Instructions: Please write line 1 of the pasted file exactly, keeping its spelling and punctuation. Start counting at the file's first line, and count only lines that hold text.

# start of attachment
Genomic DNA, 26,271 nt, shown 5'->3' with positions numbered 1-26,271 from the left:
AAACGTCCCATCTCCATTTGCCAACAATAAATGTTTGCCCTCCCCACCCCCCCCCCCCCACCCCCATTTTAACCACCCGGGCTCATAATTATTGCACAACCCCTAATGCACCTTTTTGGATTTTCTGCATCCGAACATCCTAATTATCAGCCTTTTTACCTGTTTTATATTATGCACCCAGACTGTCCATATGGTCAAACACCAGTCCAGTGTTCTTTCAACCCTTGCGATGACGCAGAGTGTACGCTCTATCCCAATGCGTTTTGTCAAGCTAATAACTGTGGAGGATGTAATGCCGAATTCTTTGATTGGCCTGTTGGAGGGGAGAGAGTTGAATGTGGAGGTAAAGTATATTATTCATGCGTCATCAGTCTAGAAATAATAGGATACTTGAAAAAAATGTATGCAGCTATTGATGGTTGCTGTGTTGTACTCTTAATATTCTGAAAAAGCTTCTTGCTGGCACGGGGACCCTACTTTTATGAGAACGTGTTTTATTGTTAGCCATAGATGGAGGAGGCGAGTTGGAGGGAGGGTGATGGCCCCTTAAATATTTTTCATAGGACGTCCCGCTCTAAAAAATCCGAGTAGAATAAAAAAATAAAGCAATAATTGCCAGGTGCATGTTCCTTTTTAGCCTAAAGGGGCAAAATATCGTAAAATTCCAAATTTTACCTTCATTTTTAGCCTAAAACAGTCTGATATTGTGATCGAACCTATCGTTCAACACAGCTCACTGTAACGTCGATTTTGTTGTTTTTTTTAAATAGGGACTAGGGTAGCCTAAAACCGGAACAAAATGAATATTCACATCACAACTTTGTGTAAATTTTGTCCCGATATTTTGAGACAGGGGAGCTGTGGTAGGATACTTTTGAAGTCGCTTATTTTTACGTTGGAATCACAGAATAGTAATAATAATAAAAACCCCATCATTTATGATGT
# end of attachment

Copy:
Genomic DNA, 26,271 nt, shown 5'->3' with positions numbered 1-26,271 from the left: